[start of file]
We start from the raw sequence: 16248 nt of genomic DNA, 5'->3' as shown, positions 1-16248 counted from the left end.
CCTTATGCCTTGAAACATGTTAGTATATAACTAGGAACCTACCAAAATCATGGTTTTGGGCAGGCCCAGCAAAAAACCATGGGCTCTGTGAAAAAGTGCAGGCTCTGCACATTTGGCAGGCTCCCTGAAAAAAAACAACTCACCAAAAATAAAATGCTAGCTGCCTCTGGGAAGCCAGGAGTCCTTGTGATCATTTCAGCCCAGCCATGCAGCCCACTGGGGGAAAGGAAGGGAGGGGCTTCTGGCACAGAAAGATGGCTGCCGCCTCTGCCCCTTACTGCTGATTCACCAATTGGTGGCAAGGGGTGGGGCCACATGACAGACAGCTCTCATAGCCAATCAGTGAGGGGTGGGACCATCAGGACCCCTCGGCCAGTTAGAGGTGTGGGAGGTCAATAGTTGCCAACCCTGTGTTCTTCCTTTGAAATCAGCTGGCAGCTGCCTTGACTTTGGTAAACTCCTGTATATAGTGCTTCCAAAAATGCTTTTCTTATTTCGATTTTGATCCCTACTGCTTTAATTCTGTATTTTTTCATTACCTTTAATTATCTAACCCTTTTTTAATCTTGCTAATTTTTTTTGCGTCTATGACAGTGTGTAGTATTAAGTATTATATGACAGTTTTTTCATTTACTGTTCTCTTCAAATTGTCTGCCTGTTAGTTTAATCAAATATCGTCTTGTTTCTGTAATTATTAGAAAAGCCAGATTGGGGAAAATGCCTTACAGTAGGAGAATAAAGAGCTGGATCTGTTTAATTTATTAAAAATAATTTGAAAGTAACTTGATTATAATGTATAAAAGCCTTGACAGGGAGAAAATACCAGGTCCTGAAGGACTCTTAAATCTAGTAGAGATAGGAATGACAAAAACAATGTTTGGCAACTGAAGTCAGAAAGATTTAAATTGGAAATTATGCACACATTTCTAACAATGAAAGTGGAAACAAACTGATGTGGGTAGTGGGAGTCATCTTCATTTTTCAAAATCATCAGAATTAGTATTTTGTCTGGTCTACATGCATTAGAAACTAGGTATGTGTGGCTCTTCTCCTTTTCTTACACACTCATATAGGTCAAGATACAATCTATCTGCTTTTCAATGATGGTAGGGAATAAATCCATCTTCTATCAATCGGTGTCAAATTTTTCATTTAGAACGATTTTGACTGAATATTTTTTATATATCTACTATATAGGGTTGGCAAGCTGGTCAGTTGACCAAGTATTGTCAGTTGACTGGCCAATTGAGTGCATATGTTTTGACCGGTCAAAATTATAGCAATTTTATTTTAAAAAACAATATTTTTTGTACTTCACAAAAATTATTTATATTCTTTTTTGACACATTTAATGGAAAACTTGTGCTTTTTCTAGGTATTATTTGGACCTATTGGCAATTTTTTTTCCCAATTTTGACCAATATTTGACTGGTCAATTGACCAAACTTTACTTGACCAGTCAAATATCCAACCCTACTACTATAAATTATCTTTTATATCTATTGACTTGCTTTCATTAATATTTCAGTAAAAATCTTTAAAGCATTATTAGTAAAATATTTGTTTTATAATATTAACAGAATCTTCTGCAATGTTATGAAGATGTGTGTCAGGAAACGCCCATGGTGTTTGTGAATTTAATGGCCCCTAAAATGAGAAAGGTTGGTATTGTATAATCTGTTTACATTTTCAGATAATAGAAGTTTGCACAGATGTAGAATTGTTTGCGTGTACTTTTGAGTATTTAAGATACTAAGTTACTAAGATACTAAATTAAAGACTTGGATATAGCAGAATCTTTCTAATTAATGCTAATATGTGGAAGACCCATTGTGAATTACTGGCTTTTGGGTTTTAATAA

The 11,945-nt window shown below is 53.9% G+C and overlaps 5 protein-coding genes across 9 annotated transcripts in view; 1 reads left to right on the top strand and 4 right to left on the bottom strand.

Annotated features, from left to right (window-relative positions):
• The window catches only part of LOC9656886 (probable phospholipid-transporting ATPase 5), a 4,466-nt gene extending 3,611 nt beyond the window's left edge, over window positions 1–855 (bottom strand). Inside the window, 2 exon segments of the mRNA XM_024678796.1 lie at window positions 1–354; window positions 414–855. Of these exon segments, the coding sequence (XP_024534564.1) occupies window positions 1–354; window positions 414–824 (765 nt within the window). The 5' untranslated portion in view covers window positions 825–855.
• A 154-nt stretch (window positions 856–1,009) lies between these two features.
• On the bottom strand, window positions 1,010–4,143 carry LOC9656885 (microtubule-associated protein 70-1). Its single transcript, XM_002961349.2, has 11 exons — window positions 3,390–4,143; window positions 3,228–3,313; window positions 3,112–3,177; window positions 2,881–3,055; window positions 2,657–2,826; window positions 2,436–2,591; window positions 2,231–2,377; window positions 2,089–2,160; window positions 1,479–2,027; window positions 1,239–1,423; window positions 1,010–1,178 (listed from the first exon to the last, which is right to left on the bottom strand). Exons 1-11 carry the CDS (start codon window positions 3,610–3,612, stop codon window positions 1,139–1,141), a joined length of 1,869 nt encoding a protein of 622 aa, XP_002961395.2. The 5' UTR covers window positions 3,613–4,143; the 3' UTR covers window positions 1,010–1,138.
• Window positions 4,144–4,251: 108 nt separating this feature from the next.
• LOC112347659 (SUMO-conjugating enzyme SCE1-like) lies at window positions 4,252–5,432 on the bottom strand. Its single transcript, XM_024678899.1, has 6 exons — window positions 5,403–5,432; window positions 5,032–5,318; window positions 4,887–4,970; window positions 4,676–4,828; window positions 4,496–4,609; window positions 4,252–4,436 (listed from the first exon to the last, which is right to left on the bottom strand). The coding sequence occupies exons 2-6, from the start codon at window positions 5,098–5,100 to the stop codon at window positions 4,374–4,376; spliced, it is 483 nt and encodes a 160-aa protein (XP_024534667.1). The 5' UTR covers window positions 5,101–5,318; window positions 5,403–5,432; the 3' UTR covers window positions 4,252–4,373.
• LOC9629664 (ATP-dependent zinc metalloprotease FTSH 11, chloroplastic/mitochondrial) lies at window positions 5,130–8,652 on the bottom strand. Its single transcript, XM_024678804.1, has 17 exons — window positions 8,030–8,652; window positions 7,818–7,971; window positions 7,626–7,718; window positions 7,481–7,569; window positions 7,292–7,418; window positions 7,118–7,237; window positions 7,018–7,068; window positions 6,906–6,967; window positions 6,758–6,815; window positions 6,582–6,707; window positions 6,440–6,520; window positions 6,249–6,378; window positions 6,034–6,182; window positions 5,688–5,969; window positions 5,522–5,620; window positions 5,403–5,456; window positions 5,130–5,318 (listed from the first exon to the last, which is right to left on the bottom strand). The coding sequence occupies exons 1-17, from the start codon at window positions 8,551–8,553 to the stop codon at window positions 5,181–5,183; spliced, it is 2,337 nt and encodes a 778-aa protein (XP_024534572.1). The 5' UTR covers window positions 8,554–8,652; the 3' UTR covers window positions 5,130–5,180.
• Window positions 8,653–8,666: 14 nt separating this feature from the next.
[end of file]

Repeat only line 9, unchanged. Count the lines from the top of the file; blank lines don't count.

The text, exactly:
• LOC112347659 (SUMO-conjugating enzyme SCE1-like) lies at window positions 4,252–5,432 on the bottom strand. Its single transcript, XM_024678899.1, has 6 exons — window positions 5,403–5,432; window positions 5,032–5,318; window positions 4,887–4,970; window positions 4,676–4,828; window positions 4,496–4,609; window positions 4,252–4,436 (listed from the first exon to the last, which is right to left on the bottom strand). The coding sequence occupies exons 2-6, from the start codon at window positions 5,098–5,100 to the stop codon at window positions 4,374–4,376; spliced, it is 483 nt and encodes a 160-aa protein (XP_024534667.1). The 5' UTR covers window positions 5,101–5,318; window positions 5,403–5,432; the 3' UTR covers window positions 4,252–4,373.